Number One then said that he also used fictitious stories to instill fear in the young detainee. The lead defense counsel asked him to elaborate. He said that he had learned that Afghans were "terrified of rape and homosexuality." So, he concocted a story about a prisoner like Mr. Khadr who chose not to cooperate with interrogators, was prosecuted and incarcerated in an American prison. Number One said that the convict was in the prison showers one day, alone, when "four big black men" and "neo-Nazis" entered the shower and raped him. He said that despite being in prison, these convicts were "patriotic Americans" who were very angry about 9/11. He said that the prison guards always try to help, but can't be everywhere all the time and bad things can happen. He concluded the parable by telling Mr. Khadr that the young man in the story "may have died."

It is not clear on which day of interrogations Interrogator One told the parable of American prisons, but he said that the story was targeted to Afghan citizens. He was under the impression that Khadr was Afghani only in the first few days of his detention. Khadr is a Canadian citizen.

The parable is disturbingly racist and homophobic. Bigotry alone, though, is not a basis to set aside a confession of murdering a soldier. Suggesting to a scared, impressionable fifteen year old who is on a stretcher just discharged from a hospital after three surgeries for life-threatening injuries, that he may be raped and die in an American prison unless he cooperates, though, may convince the military judge to suppress any statements made by Khadr. If the judge grants the motion to suppress the key evidence, the government will not have a case.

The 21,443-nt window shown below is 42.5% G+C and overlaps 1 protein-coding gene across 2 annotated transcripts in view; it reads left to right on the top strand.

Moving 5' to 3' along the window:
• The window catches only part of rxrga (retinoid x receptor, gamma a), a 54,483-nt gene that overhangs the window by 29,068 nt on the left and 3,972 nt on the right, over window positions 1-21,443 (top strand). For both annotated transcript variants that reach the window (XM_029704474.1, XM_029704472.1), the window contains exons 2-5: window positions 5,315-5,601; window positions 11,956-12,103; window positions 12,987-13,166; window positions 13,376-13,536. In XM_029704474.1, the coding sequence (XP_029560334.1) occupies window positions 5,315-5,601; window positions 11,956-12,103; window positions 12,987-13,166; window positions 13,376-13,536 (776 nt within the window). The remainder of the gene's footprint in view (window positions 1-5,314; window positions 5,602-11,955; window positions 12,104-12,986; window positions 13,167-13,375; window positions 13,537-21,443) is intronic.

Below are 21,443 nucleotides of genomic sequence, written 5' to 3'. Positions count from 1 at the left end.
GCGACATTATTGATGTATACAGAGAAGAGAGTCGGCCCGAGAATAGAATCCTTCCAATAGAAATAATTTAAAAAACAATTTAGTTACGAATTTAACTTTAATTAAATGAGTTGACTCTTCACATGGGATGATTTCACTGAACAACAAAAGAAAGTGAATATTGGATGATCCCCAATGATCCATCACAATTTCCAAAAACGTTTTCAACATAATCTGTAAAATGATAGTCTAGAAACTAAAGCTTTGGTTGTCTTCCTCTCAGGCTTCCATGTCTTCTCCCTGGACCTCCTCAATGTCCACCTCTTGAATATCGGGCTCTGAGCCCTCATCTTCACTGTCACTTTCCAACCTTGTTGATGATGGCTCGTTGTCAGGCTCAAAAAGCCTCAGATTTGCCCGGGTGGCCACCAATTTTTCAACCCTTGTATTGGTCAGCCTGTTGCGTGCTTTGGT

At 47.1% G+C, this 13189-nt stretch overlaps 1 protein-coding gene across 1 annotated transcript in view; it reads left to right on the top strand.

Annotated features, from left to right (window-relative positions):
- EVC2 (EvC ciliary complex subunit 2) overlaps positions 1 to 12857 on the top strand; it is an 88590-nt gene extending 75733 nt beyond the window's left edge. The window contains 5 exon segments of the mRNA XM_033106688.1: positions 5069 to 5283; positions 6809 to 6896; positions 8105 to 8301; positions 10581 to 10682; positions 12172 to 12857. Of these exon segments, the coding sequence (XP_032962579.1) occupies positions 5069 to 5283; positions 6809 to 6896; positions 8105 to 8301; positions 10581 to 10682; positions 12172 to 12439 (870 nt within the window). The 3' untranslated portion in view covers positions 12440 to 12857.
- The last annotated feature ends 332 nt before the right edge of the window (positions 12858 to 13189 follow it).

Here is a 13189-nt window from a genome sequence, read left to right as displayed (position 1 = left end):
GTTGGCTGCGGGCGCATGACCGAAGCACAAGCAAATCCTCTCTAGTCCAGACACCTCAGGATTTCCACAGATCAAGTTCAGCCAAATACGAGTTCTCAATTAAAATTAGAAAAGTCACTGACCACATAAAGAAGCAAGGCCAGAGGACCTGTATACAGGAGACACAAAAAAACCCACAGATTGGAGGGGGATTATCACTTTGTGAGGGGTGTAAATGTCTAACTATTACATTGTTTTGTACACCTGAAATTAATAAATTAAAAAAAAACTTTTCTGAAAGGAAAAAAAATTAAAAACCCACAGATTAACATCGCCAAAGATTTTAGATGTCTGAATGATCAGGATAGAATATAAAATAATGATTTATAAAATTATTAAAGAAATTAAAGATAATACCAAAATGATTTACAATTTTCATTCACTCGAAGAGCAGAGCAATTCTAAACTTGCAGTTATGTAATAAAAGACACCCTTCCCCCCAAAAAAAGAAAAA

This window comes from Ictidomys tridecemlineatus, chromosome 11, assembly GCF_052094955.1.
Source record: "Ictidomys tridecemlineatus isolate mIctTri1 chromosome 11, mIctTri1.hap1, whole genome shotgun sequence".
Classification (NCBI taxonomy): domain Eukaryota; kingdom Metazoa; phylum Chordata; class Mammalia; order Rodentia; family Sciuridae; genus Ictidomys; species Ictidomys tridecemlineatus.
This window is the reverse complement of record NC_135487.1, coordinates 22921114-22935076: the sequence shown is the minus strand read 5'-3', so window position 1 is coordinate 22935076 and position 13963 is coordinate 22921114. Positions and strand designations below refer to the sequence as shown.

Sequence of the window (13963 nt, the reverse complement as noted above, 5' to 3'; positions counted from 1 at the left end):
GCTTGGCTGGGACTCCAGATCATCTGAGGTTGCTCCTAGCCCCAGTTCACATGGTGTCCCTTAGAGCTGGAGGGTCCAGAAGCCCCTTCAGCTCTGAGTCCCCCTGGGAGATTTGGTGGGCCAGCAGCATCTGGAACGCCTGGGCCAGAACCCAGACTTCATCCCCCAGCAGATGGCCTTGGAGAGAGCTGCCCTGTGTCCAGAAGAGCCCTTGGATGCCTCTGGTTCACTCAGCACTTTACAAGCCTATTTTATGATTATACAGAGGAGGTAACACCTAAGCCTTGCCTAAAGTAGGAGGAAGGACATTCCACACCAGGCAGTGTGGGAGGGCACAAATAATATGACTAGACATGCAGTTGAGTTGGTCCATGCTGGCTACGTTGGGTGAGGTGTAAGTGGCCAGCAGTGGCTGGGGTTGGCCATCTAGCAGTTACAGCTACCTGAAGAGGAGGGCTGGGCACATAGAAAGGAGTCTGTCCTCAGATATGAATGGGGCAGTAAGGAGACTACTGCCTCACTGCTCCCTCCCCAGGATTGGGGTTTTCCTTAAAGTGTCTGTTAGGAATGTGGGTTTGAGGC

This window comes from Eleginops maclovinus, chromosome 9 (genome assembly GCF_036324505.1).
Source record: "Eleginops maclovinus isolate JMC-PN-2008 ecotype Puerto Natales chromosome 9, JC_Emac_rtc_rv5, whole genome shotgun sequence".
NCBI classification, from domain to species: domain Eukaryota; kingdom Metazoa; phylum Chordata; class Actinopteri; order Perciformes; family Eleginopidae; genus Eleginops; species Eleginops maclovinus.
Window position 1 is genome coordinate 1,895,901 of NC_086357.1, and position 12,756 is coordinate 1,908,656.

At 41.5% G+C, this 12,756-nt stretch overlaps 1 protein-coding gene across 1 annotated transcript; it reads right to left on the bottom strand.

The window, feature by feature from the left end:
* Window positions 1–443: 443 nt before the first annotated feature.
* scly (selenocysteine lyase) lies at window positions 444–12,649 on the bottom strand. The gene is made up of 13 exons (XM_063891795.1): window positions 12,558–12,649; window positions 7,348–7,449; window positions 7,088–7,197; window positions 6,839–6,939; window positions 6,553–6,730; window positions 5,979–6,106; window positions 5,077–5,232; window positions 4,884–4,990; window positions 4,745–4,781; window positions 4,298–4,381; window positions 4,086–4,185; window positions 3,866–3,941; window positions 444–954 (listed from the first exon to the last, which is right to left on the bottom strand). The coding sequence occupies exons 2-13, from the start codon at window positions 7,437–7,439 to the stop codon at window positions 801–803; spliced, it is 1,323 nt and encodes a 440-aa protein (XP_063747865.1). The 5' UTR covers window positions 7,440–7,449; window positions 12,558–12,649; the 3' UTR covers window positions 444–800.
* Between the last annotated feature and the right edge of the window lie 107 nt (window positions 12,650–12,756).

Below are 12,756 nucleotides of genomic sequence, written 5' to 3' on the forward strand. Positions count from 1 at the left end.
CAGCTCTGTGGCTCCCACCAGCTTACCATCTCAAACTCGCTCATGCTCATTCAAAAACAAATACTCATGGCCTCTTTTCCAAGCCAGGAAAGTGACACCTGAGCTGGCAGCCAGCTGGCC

The chief prosecutor in the case claimed after the hearing that he remained "confident" in the case and that his confidence "continues to grow." The lead defense attorney said that he thought that Interrogator One's testimony about the implicit threat of rape and death may be tantamount to torture, and at the very least provided a strong basis to determine that the confession elicited from Mr. Khadr was not "unfettered," "reliable" or "voluntary," and should be suppressed.

What may determine the outcome of the decision about whether to allow or disallow the evidence of murder is how the military judge interprets the new rules governing this very hearingpromulgated by the Department of Defense during the hearing. The Pentagon has issued multiple variations of the rules governing military commissions and they all have serious constitutional problems. The new set of rules does not appear to cure those constitutional defects, leaving any convictions in these military commissions vulnerable to reversal on appeal.

The military judge has promised to issue a series of rulings on Tuesday next week, and to set a calendar for the next evidentiary hearing. It is unclear how the judge will rule, but it is clear that Khadr case will be another difficult challenge to the continued viability of the military commissions.